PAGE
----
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Dataviz: where do London students live vs. how much they pay

Some disturbing statistics were released this month and show that London is, more than ever, an expensive city to live in.
The average rent in the capital is now more than £1,100, beating the national average rent which stands at £743. This new peak is the second highest price since the 2008 crisis, and pairs with a 10% rise of housing prices this year.

For students, these figures can be scary. They are not known for being the richest fringe of the population, and the cost of the studies, transports and everyday life add to housing prices. We will try to identify the mainstream trends in student housing by comparing different variables with the help of a map.

We will consider this map as a superposition of three variables:

  1. the percentage of students by postcode,
  2. the average rent in the given postcodes,
  3. and the proximity of universities.

A closer look to some areas can be insightful.


Southwark, for example, shows a peculiar situation: although this south bank area has six universities at walking distance, the average is only £108 pw. Mathematically, many students live here: the area is ranked #3 of our ranking, with 5,4% of the London students.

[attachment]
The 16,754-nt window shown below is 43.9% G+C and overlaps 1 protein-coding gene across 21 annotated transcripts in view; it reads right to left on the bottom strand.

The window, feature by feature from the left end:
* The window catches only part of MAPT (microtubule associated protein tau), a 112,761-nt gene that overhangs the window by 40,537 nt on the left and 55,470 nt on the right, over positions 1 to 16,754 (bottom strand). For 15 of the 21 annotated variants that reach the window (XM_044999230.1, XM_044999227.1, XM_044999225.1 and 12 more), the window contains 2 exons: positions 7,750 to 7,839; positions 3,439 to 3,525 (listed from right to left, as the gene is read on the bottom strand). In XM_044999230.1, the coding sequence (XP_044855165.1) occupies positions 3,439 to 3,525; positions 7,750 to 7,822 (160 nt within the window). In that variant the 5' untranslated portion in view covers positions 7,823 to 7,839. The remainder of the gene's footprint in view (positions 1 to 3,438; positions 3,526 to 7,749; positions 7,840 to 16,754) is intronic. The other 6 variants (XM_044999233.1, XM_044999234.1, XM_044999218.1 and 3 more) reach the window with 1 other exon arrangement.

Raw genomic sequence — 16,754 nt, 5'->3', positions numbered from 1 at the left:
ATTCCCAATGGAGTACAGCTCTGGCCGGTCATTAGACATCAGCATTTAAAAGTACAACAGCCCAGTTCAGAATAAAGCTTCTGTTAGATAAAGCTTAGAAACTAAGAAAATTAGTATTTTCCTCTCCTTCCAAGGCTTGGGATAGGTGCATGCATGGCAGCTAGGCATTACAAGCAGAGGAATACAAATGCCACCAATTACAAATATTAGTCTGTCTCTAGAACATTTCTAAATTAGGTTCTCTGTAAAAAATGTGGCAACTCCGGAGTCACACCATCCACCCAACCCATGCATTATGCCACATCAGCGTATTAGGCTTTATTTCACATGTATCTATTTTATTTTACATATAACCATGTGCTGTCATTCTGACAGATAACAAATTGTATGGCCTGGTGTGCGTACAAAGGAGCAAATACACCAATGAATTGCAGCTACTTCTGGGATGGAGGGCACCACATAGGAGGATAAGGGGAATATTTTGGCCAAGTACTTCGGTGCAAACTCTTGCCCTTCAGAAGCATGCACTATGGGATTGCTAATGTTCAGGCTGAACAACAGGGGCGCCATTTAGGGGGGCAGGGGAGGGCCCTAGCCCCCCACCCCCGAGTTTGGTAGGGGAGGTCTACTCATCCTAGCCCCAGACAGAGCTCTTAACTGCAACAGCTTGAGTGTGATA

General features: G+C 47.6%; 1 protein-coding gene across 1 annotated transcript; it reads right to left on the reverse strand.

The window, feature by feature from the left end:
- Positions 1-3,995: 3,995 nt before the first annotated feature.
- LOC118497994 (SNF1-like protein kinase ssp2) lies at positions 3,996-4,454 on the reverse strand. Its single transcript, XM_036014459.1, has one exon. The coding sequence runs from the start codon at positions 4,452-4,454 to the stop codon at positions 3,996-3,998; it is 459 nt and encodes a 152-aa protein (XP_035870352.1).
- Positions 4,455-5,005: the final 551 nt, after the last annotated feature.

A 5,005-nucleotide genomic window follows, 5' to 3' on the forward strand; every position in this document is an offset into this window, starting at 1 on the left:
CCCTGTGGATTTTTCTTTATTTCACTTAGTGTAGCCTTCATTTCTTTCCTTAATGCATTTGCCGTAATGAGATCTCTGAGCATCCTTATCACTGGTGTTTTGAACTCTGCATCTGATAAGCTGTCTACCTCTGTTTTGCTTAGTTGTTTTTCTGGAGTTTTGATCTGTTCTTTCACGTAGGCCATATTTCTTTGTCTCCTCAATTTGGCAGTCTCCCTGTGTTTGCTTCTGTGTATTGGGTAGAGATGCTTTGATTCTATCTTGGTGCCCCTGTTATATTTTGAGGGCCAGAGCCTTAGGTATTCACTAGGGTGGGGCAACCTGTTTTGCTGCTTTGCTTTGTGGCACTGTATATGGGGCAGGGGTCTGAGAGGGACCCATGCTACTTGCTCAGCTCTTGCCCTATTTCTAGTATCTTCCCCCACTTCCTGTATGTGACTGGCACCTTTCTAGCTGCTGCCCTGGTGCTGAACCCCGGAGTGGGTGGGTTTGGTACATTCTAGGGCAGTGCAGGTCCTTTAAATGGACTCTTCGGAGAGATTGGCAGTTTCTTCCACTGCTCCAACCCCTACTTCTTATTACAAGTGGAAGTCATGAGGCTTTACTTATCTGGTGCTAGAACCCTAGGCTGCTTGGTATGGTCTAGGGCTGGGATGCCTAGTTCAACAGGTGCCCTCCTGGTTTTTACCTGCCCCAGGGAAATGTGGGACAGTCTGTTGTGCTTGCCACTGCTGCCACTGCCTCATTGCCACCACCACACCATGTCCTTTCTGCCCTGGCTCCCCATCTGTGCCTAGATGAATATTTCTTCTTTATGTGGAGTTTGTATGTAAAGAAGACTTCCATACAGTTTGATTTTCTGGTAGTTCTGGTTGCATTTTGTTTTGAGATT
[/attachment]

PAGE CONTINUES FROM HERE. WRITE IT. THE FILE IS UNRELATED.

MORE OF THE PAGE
South Hyde Park

This West London area shows the contrary. Although the Imperial College is close, only four and not so famous universities dwell nearby. Moreover, the average rent is approximately £145 pw. These three postcodes rank in the bottom-10 of our most popular postcodes for students ranking.


This is an example of a critical situation for students. Almost 10 universities are available in this neighbourhood, located in Central. This area host approximately 25% of the London students, despite rents between £150 and £250 pw

A study, conveyed during the Summer 2013, adds to the drama some precise figures. The website surveyed students to find that London students pay an average rent of £567 per month, more than double the price a Cardiff student would pay (£250).
54% of the students say they have seen a rise in their rent in the last year. Students are also forced to change their lifestyle and accommodation. Finally, 28% have less money to spend on their social life.
UK is the3rd most expensive country in the world to study in, after Australia, 1st, and the US, 2nd (HSBC study).

Percentage of students by postcode source: Housing data from London University - 2011
Average rate for a single room source: London Rents (official gov website)
Data available to download (.ods) : 50 most popular postcodes and their average 2012 rent - 60 London universities
The map was generated with CartoDB.